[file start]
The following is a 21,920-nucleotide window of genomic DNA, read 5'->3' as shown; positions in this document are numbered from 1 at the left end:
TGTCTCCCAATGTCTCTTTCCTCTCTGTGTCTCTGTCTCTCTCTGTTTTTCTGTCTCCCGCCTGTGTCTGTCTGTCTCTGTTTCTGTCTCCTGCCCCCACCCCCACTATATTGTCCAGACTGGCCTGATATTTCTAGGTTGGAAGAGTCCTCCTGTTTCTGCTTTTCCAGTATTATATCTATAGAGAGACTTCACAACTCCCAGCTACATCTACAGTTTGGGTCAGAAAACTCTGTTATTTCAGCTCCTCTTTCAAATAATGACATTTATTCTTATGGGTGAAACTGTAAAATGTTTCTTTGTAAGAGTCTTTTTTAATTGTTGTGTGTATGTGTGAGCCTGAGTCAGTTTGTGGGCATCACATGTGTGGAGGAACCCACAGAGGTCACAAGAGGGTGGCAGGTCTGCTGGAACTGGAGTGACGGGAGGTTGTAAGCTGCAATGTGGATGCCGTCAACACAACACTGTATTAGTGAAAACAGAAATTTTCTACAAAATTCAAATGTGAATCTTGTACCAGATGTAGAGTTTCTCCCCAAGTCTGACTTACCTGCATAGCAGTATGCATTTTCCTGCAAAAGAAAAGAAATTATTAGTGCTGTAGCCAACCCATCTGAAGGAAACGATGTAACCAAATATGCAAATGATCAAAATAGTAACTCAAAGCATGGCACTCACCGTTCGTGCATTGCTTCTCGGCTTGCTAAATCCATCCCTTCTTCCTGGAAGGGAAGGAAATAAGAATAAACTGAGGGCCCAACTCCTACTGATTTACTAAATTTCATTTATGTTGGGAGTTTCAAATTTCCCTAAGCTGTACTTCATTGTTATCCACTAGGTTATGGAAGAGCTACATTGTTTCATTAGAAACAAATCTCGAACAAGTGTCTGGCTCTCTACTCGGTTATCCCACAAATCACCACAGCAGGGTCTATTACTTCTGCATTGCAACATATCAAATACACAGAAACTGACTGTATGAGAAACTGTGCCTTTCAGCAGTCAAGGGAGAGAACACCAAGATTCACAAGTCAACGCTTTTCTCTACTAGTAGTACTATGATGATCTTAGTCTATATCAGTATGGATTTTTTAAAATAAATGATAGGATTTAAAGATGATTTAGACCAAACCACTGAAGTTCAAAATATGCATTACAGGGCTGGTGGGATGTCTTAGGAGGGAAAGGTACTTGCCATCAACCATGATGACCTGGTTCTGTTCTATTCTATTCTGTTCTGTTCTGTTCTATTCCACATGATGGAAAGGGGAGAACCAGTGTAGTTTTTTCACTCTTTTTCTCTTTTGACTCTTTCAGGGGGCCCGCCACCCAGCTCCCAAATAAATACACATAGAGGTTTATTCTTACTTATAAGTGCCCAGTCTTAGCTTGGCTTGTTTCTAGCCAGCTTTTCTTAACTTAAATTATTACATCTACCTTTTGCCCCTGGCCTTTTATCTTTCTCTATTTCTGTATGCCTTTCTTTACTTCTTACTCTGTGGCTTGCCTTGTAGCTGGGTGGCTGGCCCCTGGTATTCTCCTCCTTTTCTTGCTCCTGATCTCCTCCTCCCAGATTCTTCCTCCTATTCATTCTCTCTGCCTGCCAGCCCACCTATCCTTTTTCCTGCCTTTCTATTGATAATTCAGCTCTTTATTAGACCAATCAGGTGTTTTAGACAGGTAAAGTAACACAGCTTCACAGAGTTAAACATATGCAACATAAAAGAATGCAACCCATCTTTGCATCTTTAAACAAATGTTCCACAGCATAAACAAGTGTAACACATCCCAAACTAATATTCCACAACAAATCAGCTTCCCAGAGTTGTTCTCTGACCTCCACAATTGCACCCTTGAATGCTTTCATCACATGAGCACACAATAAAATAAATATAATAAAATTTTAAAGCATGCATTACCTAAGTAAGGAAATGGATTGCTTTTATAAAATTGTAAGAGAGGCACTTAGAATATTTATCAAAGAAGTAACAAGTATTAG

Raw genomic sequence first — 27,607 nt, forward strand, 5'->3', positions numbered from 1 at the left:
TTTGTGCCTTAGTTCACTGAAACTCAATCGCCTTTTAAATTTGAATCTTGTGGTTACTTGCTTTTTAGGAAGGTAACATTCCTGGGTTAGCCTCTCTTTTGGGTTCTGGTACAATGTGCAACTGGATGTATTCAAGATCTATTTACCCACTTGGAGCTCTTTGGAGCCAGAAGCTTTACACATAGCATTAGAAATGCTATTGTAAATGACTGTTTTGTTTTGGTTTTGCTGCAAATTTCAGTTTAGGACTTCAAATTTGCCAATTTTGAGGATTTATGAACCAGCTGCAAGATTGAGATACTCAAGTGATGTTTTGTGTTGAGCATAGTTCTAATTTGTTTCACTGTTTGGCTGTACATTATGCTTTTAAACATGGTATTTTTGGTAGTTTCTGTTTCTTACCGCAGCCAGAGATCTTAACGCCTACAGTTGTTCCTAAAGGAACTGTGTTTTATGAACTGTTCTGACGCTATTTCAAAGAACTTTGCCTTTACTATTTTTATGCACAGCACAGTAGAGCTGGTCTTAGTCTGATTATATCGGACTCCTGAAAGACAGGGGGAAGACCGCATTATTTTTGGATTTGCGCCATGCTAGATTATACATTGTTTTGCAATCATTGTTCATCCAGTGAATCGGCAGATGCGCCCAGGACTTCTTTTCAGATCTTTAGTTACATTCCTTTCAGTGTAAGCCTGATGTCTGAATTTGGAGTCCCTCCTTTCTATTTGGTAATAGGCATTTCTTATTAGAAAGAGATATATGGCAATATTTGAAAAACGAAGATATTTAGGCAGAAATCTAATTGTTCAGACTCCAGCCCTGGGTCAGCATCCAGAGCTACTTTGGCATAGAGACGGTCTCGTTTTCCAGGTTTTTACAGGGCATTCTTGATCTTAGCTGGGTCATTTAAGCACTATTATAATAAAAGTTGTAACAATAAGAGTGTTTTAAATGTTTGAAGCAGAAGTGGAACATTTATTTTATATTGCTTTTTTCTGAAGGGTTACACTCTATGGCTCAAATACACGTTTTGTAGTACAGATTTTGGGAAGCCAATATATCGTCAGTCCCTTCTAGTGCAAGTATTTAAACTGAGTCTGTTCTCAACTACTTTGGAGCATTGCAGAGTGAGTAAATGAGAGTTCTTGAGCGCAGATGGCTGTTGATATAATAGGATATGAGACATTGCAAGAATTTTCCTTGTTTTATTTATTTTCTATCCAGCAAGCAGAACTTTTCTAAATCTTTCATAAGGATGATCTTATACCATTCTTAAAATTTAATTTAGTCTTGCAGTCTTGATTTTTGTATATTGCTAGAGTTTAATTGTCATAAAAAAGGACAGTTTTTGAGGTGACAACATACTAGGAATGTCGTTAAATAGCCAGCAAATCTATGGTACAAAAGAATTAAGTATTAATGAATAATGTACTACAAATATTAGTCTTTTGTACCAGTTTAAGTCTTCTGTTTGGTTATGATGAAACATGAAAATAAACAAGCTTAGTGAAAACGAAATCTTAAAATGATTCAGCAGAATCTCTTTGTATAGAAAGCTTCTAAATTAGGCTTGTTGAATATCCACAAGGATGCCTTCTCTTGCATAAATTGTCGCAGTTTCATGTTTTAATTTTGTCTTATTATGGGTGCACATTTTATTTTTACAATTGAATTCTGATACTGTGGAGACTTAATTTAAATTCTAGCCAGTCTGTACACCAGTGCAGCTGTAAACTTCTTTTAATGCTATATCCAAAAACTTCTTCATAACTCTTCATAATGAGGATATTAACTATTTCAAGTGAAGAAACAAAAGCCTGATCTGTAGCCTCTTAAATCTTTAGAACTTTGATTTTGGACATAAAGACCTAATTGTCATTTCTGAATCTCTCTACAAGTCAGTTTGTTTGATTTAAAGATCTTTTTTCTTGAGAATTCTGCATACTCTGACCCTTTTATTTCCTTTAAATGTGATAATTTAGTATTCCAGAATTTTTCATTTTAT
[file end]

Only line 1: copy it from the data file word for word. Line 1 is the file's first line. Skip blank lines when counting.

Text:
The following is a 21,920-nucleotide window of genomic DNA, read 5'->3' as shown; positions in this document are numbered from 1 at the left end: